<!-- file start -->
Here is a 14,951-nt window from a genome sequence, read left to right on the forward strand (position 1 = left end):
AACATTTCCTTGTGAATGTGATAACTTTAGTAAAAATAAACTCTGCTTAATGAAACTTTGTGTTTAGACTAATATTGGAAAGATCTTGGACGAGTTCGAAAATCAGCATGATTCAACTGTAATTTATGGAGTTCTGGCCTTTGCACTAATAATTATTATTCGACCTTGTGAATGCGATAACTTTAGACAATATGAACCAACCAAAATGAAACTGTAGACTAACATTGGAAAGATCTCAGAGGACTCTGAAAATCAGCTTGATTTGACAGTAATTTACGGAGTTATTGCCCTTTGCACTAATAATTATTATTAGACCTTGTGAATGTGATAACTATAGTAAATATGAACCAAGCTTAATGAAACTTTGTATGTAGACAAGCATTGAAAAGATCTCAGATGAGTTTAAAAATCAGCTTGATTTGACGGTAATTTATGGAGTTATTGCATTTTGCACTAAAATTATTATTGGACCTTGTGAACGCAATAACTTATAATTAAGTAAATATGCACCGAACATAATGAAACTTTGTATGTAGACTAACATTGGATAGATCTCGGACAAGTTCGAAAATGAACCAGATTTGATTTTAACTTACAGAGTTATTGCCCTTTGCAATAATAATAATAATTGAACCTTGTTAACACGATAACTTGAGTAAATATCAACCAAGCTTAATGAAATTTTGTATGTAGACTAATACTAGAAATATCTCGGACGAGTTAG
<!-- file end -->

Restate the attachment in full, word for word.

Here is a 14,951-nt window from a genome sequence, read left to right on the forward strand (position 1 = left end):
AACATTTCCTTGTGAATGTGATAACTTTAGTAAAAATAAACTCTGCTTAATGAAACTTTGTGTTTAGACTAATATTGGAAAGATCTTGGACGAGTTCGAAAATCAGCATGATTCAACTGTAATTTATGGAGTTCTGGCCTTTGCACTAATAATTATTATTCGACCTTGTGAATGCGATAACTTTAGACAATATGAACCAACCAAAATGAAACTGTAGACTAACATTGGAAAGATCTCAGAGGACTCTGAAAATCAGCTTGATTTGACAGTAATTTACGGAGTTATTGCCCTTTGCACTAATAATTATTATTAGACCTTGTGAATGTGATAACTATAGTAAATATGAACCAAGCTTAATGAAACTTTGTATGTAGACAAGCATTGAAAAGATCTCAGATGAGTTTAAAAATCAGCTTGATTTGACGGTAATTTATGGAGTTATTGCATTTTGCACTAAAATTATTATTGGACCTTGTGAACGCAATAACTTATAATTAAGTAAATATGCACCGAACATAATGAAACTTTGTATGTAGACTAACATTGGATAGATCTCGGACAAGTTCGAAAATGAACCAGATTTGATTTTAACTTACAGAGTTATTGCCCTTTGCAATAATAATAATAATTGAACCTTGTTAACACGATAACTTGAGTAAATATCAACCAAGCTTAATGAAATTTTGTATGTAGACTAATACTAGAAATATCTCGGACGAGTTAG